News / Asia

    As Sanctions Ease, US Companies Start Investing in Burma

    American tourist Ryan Russell withdraws cash from an ATM machine using a MasterCard card, the first such ATM transaction, Rangoon, Burma, November 15, 2012.
    American tourist Ryan Russell withdraws cash from an ATM machine using a MasterCard card, the first such ATM transaction, Rangoon, Burma, November 15, 2012.
    VOA News
    With the easing of longstanding U.S. economic sanctions against Burma, major American companies are quickly starting to invest in the Southeast Asian nation.

    Competing soft drink giants Coca-Cola and Pepsi-Co. are returning to Burma for the first time in many years. Meanwhile, both MasterCard and Visa have reached deals with Burmese banks for use of their internationally-known credit cards. The ConocoPhillips and Chevron energy companies have been looking for investment opportunities as well.

    U.S. President Barack Obama in July eased restrictions on American investment in Burma after Burmese President Thein Sein moved away from strict military control and embraced initial democratic reforms.

    Obama made a short trip to Burma Monday, the first serving U.S. president to visit the country. He praised Burma's move toward democracy, while calling for more changes, which he said would lead to more U.S. economic investment.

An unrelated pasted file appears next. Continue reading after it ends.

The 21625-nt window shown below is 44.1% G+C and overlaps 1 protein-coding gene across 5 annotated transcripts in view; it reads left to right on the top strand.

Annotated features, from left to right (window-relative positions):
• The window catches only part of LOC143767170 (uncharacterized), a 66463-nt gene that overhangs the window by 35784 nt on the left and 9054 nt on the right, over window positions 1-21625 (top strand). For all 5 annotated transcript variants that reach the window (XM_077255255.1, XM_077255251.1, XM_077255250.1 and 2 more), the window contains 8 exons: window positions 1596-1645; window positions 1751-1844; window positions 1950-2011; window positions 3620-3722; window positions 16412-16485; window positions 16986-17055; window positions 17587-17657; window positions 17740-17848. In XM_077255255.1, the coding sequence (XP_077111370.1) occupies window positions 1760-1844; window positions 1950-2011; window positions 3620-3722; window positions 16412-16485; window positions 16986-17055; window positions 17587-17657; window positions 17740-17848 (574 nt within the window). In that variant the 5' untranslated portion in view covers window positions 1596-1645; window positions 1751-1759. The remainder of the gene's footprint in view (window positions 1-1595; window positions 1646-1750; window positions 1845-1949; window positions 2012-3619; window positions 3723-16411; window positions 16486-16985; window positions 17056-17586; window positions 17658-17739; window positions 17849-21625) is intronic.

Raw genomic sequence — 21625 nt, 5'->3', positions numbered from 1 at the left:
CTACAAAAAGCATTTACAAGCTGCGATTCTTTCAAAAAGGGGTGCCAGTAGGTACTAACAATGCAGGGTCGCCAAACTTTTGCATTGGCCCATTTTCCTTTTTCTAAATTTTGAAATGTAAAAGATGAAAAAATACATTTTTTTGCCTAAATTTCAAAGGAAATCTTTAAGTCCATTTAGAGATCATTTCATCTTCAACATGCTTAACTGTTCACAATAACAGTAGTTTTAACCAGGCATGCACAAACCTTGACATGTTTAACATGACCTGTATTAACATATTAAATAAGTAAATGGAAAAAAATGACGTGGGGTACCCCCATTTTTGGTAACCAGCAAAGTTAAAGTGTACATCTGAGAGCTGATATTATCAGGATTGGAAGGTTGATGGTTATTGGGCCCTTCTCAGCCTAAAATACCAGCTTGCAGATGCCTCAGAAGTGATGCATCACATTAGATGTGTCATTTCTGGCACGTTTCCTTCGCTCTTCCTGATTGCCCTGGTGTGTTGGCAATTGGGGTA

"So today I've come to keep my promise, and extend the hand of friendship," said Obama. "America now has an ambassador in Rangoon, sanctions have been eased, and we will help rebuild an economy that can offer opportunities for its people and serve as an engine of growth for the world.''

    Analysts say that Burma represents a new Asian market, after decades of being largely closed to investment from Western companies. The International Monetary Fund says Burma's economy will expand 6 percent this year, with direct foreign investment increasing 40 percent to a record of nearly $4 billion.

    Natural gas is the country's biggest revenue source, but Burma needs to find new reserves to reverse a recent 15 percent annual depletion of the commodity.

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